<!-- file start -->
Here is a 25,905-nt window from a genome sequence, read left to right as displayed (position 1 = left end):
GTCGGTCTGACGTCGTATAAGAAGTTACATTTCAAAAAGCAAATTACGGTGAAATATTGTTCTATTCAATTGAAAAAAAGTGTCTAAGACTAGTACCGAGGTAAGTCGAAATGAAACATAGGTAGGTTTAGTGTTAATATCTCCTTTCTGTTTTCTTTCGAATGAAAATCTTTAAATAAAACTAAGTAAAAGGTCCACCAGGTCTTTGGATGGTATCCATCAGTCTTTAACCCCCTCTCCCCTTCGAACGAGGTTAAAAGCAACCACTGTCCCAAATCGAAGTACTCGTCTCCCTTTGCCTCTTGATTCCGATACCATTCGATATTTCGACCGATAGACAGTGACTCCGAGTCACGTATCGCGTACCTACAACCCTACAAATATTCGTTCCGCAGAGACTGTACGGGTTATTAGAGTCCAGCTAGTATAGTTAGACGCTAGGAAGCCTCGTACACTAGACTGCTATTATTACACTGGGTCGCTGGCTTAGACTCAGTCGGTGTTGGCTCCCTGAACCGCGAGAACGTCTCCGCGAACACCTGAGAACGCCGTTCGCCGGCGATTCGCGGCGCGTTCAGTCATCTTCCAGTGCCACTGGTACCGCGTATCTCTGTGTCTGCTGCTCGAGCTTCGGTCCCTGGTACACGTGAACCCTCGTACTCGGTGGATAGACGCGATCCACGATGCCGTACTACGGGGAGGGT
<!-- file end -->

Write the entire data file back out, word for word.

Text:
Here is a 25,905-nt window from a genome sequence, read left to right as displayed (position 1 = left end):
GTCGGTCTGACGTCGTATAAGAAGTTACATTTCAAAAAGCAAATTACGGTGAAATATTGTTCTATTCAATTGAAAAAAAGTGTCTAAGACTAGTACCGAGGTAAGTCGAAATGAAACATAGGTAGGTTTAGTGTTAATATCTCCTTTCTGTTTTCTTTCGAATGAAAATCTTTAAATAAAACTAAGTAAAAGGTCCACCAGGTCTTTGGATGGTATCCATCAGTCTTTAACCCCCTCTCCCCTTCGAACGAGGTTAAAAGCAACCACTGTCCCAAATCGAAGTACTCGTCTCCCTTTGCCTCTTGATTCCGATACCATTCGATATTTCGACCGATAGACAGTGACTCCGAGTCACGTATCGCGTACCTACAACCCTACAAATATTCGTTCCGCAGAGACTGTACGGGTTATTAGAGTCCAGCTAGTATAGTTAGACGCTAGGAAGCCTCGTACACTAGACTGCTATTATTACACTGGGTCGCTGGCTTAGACTCAGTCGGTGTTGGCTCCCTGAACCGCGAGAACGTCTCCGCGAACACCTGAGAACGCCGTTCGCCGGCGATTCGCGGCGCGTTCAGTCATCTTCCAGTGCCACTGGTACCGCGTATCTCTGTGTCTGCTGCTCGAGCTTCGGTCCCTGGTACACGTGAACCCTCGTACTCGGTGGATAGACGCGATCCACGATGCCGTACTACGGGGAGGGT